// 5. Resolve Warrior type

var ninja = myContainer.get<Warrior>(TYPES.Warrior);


// 6. Check “Katana” and “Shuriken” has been injected into “Ninja”

console.log(ninja.fight()); // "cut!"

console.log(ninja.sneak()); // "hit!"

The preceding file performs the following of tasks:

  1. Import the required dependencies “reflect-metadata” and “inversify”.
  2. Declare some interfaces and some types. Types are unique identifiers used to represent interfaces at runtime. We need these unique identifiers because TypeScript is compiled into JavaScript and JavaScript does not have support for static types like interfaces. We use types to identify which types need to be injected into a class.
  3. Declare some classes that implement the interfaces that we previously declared. These classes will be instantiated by the IoC container and for that reasons they require to be decorated using the “@injectable” decorator. We also need to use the “@inject” decorator to indicate which types need to be injected into a class.
  4. Declare an instance of the “Container” class and then declares some type bindings. A type bindings is a dictionary entry that links an abstraction (type) with an implementation (concrete class).
  5. Use the IoC container instance previously declared to resolve the “Warrior” type. We declared a type binding between the “Warrior” type and the “Ninja” class so we can expect the IoC container to return an instance of the “Ninja” class. Because the “Ninja” class has a dependency in the “Weapon” and “ThrowableWapon” types and we declared some bindings for those types we can expect instances of the “Katana” and “Shuriken” classes to be instantiated and injected into the “Ninja” class.
  6. Use the “log” method from the “console” object to check that instances of the Katana” and “Shuriken” has been correctly injected into the “Ninja” instance.

Before running the preceding TypeScript code snippet, we need to compile it into JavaScript. We can to use the “tsc” (TypeScript compiler) command and the project option “-p” to use the compilation options that we previously defined in the “tsconfig.json” file:

$ tsc -p tsconfig.json

The preceding command should generated a file named “index.js” under the current directory. We can then run the generated JavaScript file using Node.js

$ node index.js

If everything went well we should see the following text displayed in the console:

cut!

hit!

If we follow the source code we can see how this text comes from methods in the “Katana” and “Shuriken” classes which are invoked through the “Ninja” class. This proves that the “Katana” and “Shuriken” classes have been successfully injected into the “Ninja” class.

Node.js enterprise patterns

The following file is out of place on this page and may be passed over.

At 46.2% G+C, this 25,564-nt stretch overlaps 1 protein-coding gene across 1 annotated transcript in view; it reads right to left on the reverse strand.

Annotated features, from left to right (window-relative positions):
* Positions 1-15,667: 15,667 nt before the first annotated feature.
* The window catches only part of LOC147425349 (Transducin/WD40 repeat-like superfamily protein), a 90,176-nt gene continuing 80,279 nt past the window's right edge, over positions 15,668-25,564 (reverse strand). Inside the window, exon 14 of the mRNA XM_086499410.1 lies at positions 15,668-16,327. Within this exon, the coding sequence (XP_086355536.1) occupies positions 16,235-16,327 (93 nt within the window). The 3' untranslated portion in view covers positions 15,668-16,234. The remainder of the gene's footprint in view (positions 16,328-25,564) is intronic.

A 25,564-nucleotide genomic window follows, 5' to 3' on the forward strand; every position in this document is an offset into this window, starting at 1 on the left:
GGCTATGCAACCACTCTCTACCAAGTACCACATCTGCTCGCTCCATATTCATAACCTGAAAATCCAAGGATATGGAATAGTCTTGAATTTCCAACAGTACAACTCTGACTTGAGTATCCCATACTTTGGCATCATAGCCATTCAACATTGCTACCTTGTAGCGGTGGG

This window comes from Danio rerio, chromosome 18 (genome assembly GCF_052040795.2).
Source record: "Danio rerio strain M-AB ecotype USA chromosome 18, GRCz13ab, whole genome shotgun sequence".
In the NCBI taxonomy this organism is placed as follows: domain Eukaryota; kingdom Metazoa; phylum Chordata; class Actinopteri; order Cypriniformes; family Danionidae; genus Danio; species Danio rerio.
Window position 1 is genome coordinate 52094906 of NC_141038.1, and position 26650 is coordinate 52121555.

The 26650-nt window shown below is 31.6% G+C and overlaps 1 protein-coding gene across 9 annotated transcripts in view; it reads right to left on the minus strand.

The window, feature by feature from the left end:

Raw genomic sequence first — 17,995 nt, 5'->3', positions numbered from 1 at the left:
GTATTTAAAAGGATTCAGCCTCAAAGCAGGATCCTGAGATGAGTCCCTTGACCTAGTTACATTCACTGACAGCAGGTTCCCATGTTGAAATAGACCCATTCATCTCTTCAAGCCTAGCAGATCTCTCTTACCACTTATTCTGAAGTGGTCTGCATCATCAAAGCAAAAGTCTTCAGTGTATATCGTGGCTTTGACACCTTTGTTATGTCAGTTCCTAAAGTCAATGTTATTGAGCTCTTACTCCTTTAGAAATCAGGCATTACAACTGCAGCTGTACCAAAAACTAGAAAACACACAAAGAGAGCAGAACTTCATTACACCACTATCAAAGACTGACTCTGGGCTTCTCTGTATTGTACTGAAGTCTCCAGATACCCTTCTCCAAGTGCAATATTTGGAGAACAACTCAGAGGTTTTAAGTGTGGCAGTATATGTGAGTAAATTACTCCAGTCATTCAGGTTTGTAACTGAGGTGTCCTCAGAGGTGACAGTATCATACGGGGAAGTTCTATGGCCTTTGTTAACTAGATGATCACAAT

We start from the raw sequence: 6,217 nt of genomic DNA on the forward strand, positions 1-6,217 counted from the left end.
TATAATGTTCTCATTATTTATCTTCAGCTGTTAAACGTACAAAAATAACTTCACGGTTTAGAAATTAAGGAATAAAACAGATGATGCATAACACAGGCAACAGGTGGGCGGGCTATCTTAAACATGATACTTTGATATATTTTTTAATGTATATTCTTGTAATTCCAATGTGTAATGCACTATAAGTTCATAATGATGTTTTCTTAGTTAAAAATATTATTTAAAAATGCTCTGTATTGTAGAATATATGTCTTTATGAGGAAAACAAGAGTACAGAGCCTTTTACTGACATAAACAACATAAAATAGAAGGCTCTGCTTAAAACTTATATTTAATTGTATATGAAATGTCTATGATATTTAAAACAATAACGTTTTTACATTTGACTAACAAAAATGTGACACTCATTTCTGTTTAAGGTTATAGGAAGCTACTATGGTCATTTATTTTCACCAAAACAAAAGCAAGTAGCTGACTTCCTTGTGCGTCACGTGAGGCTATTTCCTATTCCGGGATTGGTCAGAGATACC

What we just saw in the previous section of this article is a basic demo of the core InversifyJS API. When we implement a real world enterprise Node.js application using TypeScript and InversifyJS with Express.js we will end up writing some code that looks as follows:

import * as express from "express";

import { Response, RequestParams, Controller, Get, Post, Put } from "inversify-express-utils";

import { injectable, inject } from "inversify";

import { interfaces } from "./interfaces";

import { Type } from "./types";

import { authorize } from "./middleware";

import { Feature } from "./features";


@injectable()

@Controller(

"/api/user"

authorize({ feature: Feature.UserManagement })

)

class UserController {


@inject(Type.UserRepository) private readonly _userRepository: interfaces.UserRepository;

@inject(Type.Logger) private readonly _logger: interfaces.Logger;


@Get("/")

public async get(

@Request() req: express.Request,

@Response() res: express.Response

) {

try {

this._logger.info(`HTTP ${req.method} ${req.url}`);

return await this._userRepository.readAll();

} catch (e) {

this._logger.error(`HTTP ERROR ${req.method} ${req.url}`, e);

res.status(500).json([]);

}

}


@Get("/:email")

public async getByEmail(

@RequestParams("email") email: string,

@Request() req: express.Request,

@Response() res: express.Response

) {

try {

this._logger.info(`HTTP ${req.method} ${req.url}`);

return await this._userRepository.readAll({ where: { email: email } });

} catch (e) {

this._logger.error(`HTTP ERROR ${req.method} ${req.url}`, e);

res.status(500).json([]);

}

}

}

As we can see in the preceding code snippet, the inversify-express-utils allow us to implement routing, dependency injection and even apply some Express.js middleware using a very declarative and developer friendly API. This is the kind of developer experience that we want to enable thanks to InversifyJS and TypeScript.

Features & Tools

The core InversifyJS has a rich API and supports many use cases and features including support for classes, support for Symbols, container API, controlling the scope of the dependencies, injecting a constant or dynamic value, create your own tag decorators, named bindings, circular dependencies

In top of an extensive list of features, we also want to provide developers with a great user experience and we are working on a serie for side-projects to facilitate the integration of InversifyJS with multiple frameworks and to provide developers with a great development experience : inversify-binding-decorators, inversify-inject-decorators, inversify-express-utils, inversify-restify-utils, inversify-vanillajs-helpers, inversify-tracer, inversify-logger-middleware, inversify-devtools.

Future development

The main focus of the InverisfyJS project is the core library. We want to continue listening the needs of the users of the library and keep adding new features to support those use cases. We also want to ensure that we provide users with utilities to facilitate the integration of InversifyJS with whatever framework they are using.

Summary

InversifyJS is a dependency injection library with a rich set of features and a rich ecosystem. If you wish to learn more about InversifyJS, TypeScript and the dependency injection principle in JavaScript please refer to the following links:


This article was originally published in May 2017